Authors: Suman Rao
Addresses: Risk Analytics and Solutions, 401, Valentina, Hiranandani Estate, Patlipada, Thane (W), India
Abstract: Nuclear weapons laboratories face a frequent challenge when they have to grant access to classified information (secrets) on a need-to-know (NTK) basis. Currently such access decisions are subjective – leading to risks of releasing classified information to non-deserving information-seekers. This paper suggests a nature-inspired simulation model |Discerning Nuclear Intentions (DiNI)–NTK| based on the phenomenon of camouflaging (mimicry) in order to lend objectivity to NTK decision-making. The model uses a combination of information vulnerability and characteristics – factors that help assess possible |camouflaging| intentions of the information-seeker and then accordingly make an informed NTK decision. Based on a live indictment of a nuclear physicist and his wife who were formerly employed in a nuclear weapons laboratory, DiNI–NTK is tested with estimated parameter values and the output of the model has provided the correct non-disclosure decision. This model can be used to inform NTK-based classified information access decisions in an objective manner.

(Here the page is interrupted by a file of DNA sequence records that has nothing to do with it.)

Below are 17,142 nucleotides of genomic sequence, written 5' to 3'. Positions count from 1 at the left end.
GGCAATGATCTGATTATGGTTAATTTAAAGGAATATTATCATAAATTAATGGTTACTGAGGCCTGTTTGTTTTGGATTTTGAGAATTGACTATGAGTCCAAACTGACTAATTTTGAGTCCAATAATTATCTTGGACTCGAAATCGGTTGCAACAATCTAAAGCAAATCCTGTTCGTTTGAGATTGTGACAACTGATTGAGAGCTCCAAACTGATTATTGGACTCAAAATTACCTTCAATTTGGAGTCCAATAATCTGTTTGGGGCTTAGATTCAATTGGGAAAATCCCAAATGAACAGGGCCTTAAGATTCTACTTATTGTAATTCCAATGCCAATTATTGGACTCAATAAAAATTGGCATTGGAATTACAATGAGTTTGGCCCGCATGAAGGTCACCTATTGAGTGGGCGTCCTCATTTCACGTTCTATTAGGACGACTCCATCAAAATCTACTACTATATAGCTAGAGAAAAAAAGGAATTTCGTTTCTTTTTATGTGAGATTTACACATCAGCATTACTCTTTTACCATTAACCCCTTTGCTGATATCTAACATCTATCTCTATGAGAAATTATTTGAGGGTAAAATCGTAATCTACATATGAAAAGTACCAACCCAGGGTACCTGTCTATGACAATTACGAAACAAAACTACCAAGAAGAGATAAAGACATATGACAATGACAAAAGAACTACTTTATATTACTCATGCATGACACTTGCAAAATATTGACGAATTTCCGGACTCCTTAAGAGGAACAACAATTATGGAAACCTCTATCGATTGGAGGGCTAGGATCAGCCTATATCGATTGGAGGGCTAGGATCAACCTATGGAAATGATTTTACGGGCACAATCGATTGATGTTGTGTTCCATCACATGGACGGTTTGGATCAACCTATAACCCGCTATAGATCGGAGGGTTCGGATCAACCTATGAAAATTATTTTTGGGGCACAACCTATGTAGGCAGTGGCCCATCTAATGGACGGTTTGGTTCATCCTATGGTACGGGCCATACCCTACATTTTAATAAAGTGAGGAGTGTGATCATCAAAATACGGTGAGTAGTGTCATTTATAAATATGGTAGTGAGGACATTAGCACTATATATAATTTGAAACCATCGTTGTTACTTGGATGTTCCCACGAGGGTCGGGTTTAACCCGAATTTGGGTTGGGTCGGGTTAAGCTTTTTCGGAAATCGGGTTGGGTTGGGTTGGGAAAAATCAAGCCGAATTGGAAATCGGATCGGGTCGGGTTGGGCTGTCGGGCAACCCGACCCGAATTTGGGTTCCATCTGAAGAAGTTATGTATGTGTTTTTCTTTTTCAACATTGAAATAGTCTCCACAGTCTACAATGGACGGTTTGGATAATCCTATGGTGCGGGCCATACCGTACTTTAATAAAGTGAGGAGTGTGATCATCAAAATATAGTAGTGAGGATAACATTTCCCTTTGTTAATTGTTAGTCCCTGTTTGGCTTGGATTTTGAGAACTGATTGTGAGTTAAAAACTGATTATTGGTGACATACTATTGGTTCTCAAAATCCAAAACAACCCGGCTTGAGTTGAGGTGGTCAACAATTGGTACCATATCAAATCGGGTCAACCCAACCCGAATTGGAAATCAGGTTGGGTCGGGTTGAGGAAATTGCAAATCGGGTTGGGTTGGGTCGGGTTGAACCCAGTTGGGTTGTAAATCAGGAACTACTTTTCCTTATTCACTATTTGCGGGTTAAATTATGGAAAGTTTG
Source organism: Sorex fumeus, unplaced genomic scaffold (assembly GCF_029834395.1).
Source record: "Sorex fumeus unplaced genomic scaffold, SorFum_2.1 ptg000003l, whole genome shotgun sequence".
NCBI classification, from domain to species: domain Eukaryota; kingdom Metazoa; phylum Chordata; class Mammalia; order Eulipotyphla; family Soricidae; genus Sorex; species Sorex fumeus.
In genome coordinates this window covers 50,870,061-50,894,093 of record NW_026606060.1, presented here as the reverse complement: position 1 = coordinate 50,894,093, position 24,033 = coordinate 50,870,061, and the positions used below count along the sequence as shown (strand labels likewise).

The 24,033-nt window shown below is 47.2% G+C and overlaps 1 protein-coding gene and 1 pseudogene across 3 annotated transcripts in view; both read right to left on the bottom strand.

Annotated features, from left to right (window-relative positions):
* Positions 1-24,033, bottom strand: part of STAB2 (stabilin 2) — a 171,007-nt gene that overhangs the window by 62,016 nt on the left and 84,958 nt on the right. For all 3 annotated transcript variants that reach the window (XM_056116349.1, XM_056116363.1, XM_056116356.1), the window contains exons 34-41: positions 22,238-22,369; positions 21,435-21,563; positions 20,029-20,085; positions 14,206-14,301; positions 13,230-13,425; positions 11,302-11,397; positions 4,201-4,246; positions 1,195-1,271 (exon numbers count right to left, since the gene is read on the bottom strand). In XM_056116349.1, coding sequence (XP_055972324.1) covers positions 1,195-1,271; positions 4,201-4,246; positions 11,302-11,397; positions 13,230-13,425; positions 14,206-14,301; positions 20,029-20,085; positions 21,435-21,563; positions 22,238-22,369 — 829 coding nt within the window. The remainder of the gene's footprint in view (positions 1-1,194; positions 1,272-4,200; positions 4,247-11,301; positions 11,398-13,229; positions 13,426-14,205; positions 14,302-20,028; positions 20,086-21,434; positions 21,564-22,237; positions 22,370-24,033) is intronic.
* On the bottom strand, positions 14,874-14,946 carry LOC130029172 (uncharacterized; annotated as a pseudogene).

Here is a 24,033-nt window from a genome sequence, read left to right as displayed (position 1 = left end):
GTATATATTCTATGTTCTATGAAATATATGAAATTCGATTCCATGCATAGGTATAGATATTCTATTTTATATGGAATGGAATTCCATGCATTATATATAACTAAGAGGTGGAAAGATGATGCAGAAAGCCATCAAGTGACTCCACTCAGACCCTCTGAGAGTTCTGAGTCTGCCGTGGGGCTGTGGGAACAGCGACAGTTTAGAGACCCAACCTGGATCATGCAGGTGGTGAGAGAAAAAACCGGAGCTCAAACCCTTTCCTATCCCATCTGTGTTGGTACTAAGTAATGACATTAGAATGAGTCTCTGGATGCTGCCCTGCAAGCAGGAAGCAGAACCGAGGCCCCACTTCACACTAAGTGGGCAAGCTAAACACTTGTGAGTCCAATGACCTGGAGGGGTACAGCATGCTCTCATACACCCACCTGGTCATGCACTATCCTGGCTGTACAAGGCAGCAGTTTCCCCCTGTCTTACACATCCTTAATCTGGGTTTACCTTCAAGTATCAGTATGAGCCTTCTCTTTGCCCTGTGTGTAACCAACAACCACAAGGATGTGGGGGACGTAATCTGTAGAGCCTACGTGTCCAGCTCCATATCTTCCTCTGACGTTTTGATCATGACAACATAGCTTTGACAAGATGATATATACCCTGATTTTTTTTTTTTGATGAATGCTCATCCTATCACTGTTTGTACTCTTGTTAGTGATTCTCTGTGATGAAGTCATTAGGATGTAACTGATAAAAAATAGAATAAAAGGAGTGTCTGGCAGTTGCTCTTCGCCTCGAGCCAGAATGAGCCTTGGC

Keywords: nuclear secrets; classified information; information security; NTK; need-to-know; decision making; nuclear intentions; camouflage; mimicry; Los Alamos National Laboratory; nuclear weapons laboratories; nature-inspired computation; bio-inspired computation; simulation; modelling; information vulnerability; camouflaging intentions; disclosure decisions; information disclosure; nuclear knowledge.
International Journal of Nuclear Knowledge Management, 2011 Vol.5 No.2, pp.178 - 193
Published online: 18 Feb 2015 *Full-text access for editors Access for subscribers Purchase this article Comment on this article